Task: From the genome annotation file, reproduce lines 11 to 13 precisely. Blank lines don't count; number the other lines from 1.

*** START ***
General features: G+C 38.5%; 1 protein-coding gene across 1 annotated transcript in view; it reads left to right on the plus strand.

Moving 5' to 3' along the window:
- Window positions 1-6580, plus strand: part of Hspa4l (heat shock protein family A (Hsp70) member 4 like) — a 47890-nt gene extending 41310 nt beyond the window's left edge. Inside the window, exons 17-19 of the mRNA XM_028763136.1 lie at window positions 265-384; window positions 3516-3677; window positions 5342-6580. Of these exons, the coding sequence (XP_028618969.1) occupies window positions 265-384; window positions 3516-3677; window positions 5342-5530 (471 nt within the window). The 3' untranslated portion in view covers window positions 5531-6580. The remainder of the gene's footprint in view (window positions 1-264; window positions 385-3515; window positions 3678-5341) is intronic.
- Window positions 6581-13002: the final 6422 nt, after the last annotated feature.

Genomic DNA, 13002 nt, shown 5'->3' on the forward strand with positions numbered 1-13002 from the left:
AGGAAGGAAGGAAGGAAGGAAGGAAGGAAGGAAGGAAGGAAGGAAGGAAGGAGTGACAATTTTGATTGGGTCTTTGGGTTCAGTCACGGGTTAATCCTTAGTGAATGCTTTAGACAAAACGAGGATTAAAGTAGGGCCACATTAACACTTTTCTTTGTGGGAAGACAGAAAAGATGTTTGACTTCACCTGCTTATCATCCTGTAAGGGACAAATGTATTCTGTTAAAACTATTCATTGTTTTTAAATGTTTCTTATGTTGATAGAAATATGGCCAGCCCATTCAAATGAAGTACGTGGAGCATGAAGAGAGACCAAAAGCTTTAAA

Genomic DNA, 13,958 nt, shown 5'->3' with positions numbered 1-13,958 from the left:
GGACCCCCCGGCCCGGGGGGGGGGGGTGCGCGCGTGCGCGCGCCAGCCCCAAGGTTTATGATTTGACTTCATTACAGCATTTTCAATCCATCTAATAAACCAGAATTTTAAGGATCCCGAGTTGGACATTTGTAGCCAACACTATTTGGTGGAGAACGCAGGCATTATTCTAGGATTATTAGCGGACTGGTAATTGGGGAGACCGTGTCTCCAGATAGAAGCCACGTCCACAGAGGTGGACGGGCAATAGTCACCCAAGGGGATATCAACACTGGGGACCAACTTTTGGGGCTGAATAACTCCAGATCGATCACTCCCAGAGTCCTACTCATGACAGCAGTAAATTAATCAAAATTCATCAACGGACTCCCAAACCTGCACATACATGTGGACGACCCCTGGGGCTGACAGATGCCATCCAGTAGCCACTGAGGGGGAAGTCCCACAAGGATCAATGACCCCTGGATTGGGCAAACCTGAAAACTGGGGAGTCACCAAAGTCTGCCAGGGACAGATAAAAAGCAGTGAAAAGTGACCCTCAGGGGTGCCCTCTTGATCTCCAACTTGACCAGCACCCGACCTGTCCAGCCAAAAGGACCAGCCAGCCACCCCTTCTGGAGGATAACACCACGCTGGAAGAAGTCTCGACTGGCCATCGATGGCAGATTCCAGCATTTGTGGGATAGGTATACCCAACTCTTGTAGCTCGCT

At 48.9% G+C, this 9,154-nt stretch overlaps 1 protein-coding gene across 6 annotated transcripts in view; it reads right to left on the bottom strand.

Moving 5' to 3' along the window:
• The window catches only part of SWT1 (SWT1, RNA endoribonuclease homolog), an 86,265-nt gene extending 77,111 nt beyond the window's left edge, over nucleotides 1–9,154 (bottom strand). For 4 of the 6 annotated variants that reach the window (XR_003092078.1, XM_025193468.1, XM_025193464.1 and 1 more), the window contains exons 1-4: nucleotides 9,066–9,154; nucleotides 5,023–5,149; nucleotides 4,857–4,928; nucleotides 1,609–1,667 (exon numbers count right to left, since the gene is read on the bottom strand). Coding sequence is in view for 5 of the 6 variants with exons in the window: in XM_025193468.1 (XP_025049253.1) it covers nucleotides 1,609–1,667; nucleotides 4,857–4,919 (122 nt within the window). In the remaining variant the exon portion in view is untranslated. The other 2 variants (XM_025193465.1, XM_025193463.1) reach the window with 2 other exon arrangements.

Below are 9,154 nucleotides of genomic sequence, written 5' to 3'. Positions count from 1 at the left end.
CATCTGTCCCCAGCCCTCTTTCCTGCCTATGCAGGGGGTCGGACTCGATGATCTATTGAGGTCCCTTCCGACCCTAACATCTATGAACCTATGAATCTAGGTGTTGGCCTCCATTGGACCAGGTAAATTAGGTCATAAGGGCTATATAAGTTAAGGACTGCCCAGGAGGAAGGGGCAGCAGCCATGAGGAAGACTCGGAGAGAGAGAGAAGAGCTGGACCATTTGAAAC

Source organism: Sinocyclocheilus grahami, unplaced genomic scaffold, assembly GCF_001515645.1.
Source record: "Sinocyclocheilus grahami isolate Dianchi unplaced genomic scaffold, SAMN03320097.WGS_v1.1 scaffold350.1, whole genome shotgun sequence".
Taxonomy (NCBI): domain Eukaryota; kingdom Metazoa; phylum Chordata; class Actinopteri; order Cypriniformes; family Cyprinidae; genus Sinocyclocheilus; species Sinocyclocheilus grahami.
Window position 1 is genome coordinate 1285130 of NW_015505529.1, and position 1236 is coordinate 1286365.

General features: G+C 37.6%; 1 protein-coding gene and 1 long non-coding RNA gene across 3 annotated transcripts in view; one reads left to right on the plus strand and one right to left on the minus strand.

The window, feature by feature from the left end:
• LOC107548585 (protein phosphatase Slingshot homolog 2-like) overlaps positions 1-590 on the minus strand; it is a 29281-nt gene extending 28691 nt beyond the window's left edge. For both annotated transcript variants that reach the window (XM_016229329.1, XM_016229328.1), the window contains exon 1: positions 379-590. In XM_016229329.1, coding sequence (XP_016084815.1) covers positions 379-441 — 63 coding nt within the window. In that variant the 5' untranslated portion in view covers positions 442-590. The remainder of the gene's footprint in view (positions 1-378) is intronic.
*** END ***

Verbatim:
• The window catches only part of SWT1 (SWT1, RNA endoribonuclease homolog), an 86,265-nt gene extending 77,111 nt beyond the window's left edge, over nucleotides 1–9,154 (bottom strand). For 4 of the 6 annotated variants that reach the window (XR_003092078.1, XM_025193468.1, XM_025193464.1 and 1 more), the window contains exons 1-4: nucleotides 9,066–9,154; nucleotides 5,023–5,149; nucleotides 4,857–4,928; nucleotides 1,609–1,667 (exon numbers count right to left, since the gene is read on the bottom strand). Coding sequence is in view for 5 of the 6 variants with exons in the window: in XM_025193468.1 (XP_025049253.1) it covers nucleotides 1,609–1,667; nucleotides 4,857–4,919 (122 nt within the window). In the remaining variant the exon portion in view is untranslated. The other 2 variants (XM_025193465.1, XM_025193463.1) reach the window with 2 other exon arrangements.

Below are 9,154 nucleotides of genomic sequence, written 5' to 3'. Positions count from 1 at the left end.
CATCTGTCCCCAGCCCTCTTTCCTGCCTATGCAGGGGGTCGGACTCGATGATCTATTGAGGTCCCTTCCGACCCTAACATCTATGAACCTATGAATCTAGGTGTTGGCCTCCATTGGACCAGGTAAATTAGGTCATAAGGGCTATATAAGTTAAGGACTGCCCAGGAGGAAGGGGCAGCAGCCATGAGGAAGACTCGGAGAGAGAGAGAAGAGCTGGACCATTTGAAAC